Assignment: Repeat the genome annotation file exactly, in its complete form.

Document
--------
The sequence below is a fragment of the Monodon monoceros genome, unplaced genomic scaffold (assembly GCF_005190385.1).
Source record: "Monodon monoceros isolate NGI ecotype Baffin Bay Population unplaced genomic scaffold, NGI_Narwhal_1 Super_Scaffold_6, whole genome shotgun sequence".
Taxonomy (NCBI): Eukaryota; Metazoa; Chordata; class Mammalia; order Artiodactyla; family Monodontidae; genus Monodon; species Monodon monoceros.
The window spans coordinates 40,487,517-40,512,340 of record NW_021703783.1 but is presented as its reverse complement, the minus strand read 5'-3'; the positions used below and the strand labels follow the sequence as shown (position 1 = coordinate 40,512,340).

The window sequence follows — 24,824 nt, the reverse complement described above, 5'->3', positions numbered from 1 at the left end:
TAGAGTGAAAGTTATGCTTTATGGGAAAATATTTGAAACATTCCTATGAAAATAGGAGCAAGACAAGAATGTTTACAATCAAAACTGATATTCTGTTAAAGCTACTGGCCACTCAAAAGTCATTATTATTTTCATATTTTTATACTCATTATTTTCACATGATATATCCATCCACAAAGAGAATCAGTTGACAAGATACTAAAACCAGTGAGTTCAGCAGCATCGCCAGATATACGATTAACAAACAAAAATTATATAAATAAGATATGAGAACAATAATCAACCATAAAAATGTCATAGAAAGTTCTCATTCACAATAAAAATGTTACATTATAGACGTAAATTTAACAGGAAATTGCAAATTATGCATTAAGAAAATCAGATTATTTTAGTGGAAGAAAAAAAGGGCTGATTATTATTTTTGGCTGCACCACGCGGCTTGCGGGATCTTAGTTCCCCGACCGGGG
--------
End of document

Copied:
The sequence below is a fragment of the Monodon monoceros genome, unplaced genomic scaffold (assembly GCF_005190385.1).
Source record: "Monodon monoceros isolate NGI ecotype Baffin Bay Population unplaced genomic scaffold, NGI_Narwhal_1 Super_Scaffold_6, whole genome shotgun sequence".
Taxonomy (NCBI): Eukaryota; Metazoa; Chordata; class Mammalia; order Artiodactyla; family Monodontidae; genus Monodon; species Monodon monoceros.
The window spans coordinates 40,487,517-40,512,340 of record NW_021703783.1 but is presented as its reverse complement, the minus strand read 5'-3'; the positions used below and the strand labels follow the sequence as shown (position 1 = coordinate 40,512,340).

The window sequence follows — 24,824 nt, the reverse complement described above, 5'->3', positions numbered from 1 at the left end:
TAGAGTGAAAGTTATGCTTTATGGGAAAATATTTGAAACATTCCTATGAAAATAGGAGCAAGACAAGAATGTTTACAATCAAAACTGATATTCTGTTAAAGCTACTGGCCACTCAAAAGTCATTATTATTTTCATATTTTTATACTCATTATTTTCACATGATATATCCATCCACAAAGAGAATCAGTTGACAAGATACTAAAACCAGTGAGTTCAGCAGCATCGCCAGATATACGATTAACAAACAAAAATTATATAAATAAGATATGAGAACAATAATCAACCATAAAAATGTCATAGAAAGTTCTCATTCACAATAAAAATGTTACATTATAGACGTAAATTTAACAGGAAATTGCAAATTATGCATTAAGAAAATCAGATTATTTTAGTGGAAGAAAAAAAGGGCTGATTATTATTTTTGGCTGCACCACGCGGCTTGCGGGATCTTAGTTCCCCGACCGGGG